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"I may not know how to fly but I know how to read and that's almost the same thing."-- Gregory Maguire, Out of Oz

"...while finding true love was one of the most splendid things that could happen to you in life, finding a friend was equally splendid." -- Felix J Palma, The Map of the Sky

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Tuesday, March 3, 2015

Anansi Boys by Neil Gaiman



Charles Nancy is an unlucky sort of fellow; he prefers to be called Charles or Charlie but everyone calls him Fat Charlie, whether he likes it or not because that was the name his father gave him. With a wedding on the horizon, Rosie thinks it's time for Fat Charlie to start mending those old embarassing bridges, and invite his family to the wedding. Unable to say no, Charlie reaches out to Mrs Higgler, a family friend who might know how to contact his old man... But he's too late. Mr Nancy is dead and Mrs Higgler's got news for Charlie. His father wasn't just a trickster, he was trickster God and Charlie has a long lost brother who communicates through spiders...

This book started out laugh out loud funny. I loved the glimpse into what an ancient God's idea of parenting would be, and those parenting skills then topped by the peculiar circumstances of death. And its a nice mirror of reality; it sometimes seems like parents' job to embarrass their children until death do they part. And when Spider, Charlie's brother shows up, you know right away the story is heating up. Spider appears to be cut from the same cloth as his father: he's flamboyant, flirty, manipulative... He's a bit of a dick. You can't help but laugh because you know this isn't going to go well for Charlie who just wants to cling to normalcy. He loves to hate his job, working for Grahame Coate--a criminal mastermind who loves speaking in cliches. He loves to love his girlfriend and he loves to hate her mother.

But then the story starts to take a regrettably dark turn. After a night of drinking, Charlie wakes up with a strange woman, Daisy and finds out that Spider's decided to impersonate Charlie and steal his bride to be...which takes Spider from the path of womanizer to rapist. Failure to say no isn't the same thing as consent. Spider A) uses his power to convince Rosie that he's Charlie, and B) proceeds to supernaturally seduce the virgin who wanted to wait until marriage. Did Neil Gaiman think that would be funny? I just found it disturbing. How is that any different than getting a woman drunk or spiking her drink? She's being manipulated into doing something she wouldn't normally do; he took control away from her with a lie and a supernatural Mickey.

The word misogyny comes to mind. And once I start seeing it I can't stop. At first glance, Anansi is just a horny old man. Spider's just a dick, let's face it, we all know one. But Charlie is normal right? Except when Charlie finds out what Spider has done his reaction is to feel A) betrayed by Spider, and B) jealous that his brother got there first. He never once stops to consider how Rosie has just been violated, even if she doesn't know it. Even Grahame Coates is in on the action, fantasizing about buying sex and imagining having sex with the client he's stealing money from. Again and again, women are portrayed as possessions, to be owned and, when inconvenient, conquered. The female characters are broken down into two categories: tools, to be used or vicious, vengeful hags. Daisy and Maeve, while strong, clever voices are not exempt from the stereotyping: when they cease to be useful they're transitioned to revenge seekers. Rosie, never earns the title of vicious, vengeful hag because even once she realizes she's been violated, it's okay because she loves Spider. Apparently, it's better to be a toy than an actual person.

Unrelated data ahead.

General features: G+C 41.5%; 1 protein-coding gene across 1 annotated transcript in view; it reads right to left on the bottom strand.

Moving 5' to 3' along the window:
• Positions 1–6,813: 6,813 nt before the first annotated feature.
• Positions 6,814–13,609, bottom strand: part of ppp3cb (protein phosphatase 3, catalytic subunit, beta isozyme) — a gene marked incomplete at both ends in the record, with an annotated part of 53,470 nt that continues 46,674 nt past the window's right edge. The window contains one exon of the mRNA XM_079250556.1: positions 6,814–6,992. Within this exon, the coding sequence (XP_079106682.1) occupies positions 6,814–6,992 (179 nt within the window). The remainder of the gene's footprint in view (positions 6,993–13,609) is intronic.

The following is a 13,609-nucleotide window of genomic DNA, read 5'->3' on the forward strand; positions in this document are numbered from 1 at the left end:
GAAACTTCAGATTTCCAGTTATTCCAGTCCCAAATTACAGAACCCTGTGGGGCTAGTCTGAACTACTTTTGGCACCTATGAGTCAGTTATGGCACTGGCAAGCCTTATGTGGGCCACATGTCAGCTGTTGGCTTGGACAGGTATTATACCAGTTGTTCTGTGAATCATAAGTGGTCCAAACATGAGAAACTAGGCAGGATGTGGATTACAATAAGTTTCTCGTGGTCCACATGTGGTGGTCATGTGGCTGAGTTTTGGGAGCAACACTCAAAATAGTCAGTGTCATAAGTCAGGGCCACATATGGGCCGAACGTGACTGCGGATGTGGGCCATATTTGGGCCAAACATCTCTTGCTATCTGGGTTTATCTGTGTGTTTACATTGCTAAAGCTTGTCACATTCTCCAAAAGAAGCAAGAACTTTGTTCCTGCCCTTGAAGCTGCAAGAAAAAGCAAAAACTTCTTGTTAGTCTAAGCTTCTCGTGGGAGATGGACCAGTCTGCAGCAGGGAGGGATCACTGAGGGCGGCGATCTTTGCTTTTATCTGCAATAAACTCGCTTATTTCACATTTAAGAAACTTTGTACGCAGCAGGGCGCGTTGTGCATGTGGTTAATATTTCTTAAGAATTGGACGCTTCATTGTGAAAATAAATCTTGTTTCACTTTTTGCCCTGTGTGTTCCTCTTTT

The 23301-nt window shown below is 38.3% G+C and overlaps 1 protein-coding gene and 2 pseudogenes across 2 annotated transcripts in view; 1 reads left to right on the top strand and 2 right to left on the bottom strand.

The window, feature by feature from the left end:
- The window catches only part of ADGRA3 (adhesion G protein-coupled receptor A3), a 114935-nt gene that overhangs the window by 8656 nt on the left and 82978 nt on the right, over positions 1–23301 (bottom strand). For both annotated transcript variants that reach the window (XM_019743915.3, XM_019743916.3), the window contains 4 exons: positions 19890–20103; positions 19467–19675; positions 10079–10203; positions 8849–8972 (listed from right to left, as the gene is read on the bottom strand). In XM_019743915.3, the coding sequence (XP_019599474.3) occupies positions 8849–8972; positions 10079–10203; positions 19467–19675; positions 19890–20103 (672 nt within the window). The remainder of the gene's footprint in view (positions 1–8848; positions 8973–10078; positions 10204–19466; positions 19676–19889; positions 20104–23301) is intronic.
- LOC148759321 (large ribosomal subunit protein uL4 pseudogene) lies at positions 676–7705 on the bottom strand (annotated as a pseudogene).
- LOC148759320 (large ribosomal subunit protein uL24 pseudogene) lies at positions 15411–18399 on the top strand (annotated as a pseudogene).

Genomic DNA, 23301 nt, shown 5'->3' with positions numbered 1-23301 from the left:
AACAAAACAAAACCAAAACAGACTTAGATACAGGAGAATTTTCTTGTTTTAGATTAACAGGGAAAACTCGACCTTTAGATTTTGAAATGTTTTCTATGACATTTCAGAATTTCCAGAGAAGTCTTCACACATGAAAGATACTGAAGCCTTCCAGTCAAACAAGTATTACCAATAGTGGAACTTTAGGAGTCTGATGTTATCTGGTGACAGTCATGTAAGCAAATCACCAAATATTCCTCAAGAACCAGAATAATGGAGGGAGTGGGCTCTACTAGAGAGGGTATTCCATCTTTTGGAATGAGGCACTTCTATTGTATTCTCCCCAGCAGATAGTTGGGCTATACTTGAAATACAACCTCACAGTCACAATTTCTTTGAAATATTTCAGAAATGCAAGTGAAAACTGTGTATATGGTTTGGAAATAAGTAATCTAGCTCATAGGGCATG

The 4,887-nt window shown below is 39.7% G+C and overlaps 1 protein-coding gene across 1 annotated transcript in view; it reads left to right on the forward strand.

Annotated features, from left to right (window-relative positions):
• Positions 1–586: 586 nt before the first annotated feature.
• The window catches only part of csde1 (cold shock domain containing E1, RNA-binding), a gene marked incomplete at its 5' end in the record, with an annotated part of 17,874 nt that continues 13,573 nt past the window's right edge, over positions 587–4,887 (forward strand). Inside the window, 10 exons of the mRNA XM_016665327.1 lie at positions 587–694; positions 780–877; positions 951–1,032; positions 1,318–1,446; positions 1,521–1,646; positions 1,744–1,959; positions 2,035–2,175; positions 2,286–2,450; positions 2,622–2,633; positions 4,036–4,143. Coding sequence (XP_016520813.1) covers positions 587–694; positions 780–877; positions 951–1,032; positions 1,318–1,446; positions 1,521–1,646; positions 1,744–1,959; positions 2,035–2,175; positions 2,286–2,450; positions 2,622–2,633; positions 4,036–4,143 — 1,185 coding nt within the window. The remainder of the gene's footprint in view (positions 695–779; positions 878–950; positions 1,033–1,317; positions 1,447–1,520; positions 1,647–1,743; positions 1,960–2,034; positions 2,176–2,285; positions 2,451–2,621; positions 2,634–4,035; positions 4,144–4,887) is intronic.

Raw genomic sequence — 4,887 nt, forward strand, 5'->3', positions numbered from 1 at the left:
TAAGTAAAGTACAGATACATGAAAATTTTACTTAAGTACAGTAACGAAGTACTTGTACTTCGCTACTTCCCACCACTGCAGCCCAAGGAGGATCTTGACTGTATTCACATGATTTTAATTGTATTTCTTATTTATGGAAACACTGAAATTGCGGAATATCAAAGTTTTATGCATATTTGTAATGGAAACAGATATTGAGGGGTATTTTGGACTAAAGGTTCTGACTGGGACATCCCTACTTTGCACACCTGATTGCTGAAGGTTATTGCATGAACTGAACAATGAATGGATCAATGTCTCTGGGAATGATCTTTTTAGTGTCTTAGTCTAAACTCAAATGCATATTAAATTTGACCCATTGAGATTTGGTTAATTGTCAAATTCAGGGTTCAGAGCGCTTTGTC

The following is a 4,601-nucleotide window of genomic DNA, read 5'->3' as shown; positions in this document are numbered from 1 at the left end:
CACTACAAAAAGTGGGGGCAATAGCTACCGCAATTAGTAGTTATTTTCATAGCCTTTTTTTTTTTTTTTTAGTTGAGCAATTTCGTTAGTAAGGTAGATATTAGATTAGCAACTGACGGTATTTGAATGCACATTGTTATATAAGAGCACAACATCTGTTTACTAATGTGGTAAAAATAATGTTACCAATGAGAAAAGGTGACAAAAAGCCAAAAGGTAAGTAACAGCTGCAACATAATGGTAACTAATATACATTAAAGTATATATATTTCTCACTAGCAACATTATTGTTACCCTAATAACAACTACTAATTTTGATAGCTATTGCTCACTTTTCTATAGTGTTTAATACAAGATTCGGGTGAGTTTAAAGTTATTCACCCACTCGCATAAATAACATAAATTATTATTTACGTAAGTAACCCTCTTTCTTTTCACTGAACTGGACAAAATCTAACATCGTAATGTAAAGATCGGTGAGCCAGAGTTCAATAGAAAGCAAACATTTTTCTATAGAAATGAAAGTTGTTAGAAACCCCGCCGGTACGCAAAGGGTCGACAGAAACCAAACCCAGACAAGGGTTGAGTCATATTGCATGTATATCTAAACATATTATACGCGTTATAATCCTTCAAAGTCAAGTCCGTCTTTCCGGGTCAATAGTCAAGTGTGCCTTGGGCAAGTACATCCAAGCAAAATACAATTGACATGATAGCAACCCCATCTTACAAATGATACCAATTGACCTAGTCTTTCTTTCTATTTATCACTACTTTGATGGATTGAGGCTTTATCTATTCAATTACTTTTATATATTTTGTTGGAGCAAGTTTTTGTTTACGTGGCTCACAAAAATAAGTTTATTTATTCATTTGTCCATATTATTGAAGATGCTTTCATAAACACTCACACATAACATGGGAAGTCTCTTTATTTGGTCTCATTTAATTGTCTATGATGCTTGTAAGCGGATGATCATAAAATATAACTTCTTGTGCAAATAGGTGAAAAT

While it was tough to redirect my attention from outrage back to the now all unlikeabe cast of characters, I did so...Charlie seeks help from a world where the old Gods and Goddesses reside; most everyone hates him and refuse to help throw his brother out. Except one Goddess who decides to trade, whose motoves were a mystery never unraveled, except to say if help didn't come from somewhere, the story would stop moving. So the angry Bird Woman decides to torment both brothers while the paranoid Mr Coates eventually becomes possessed by Tiger, Anansi's archnemesis, reducing the story line to an unbelievable hodgepodge of fantasy, coincidence, and mystery combined... all heading toward okay ending at a lovely vacation spot.

And by the end, Spider has repented, learned to care about Rosie's feelings even though if she gets boring he'll be forced to leave her. And Charlie has finally found himself; who he is, what he can do, what he's passionate about...He's also not alone because he spur of the moment decided to marry the next woman in line, because what the hell, they're all interchangeable, right?

While the story wasn't anywhere near the quality I've come to expect from Neil Gaiman, I'm generously giving it 3 stars because it did get an emotional response from me, even if it may not have been the emotional response he wanted.

Rating: 3/5

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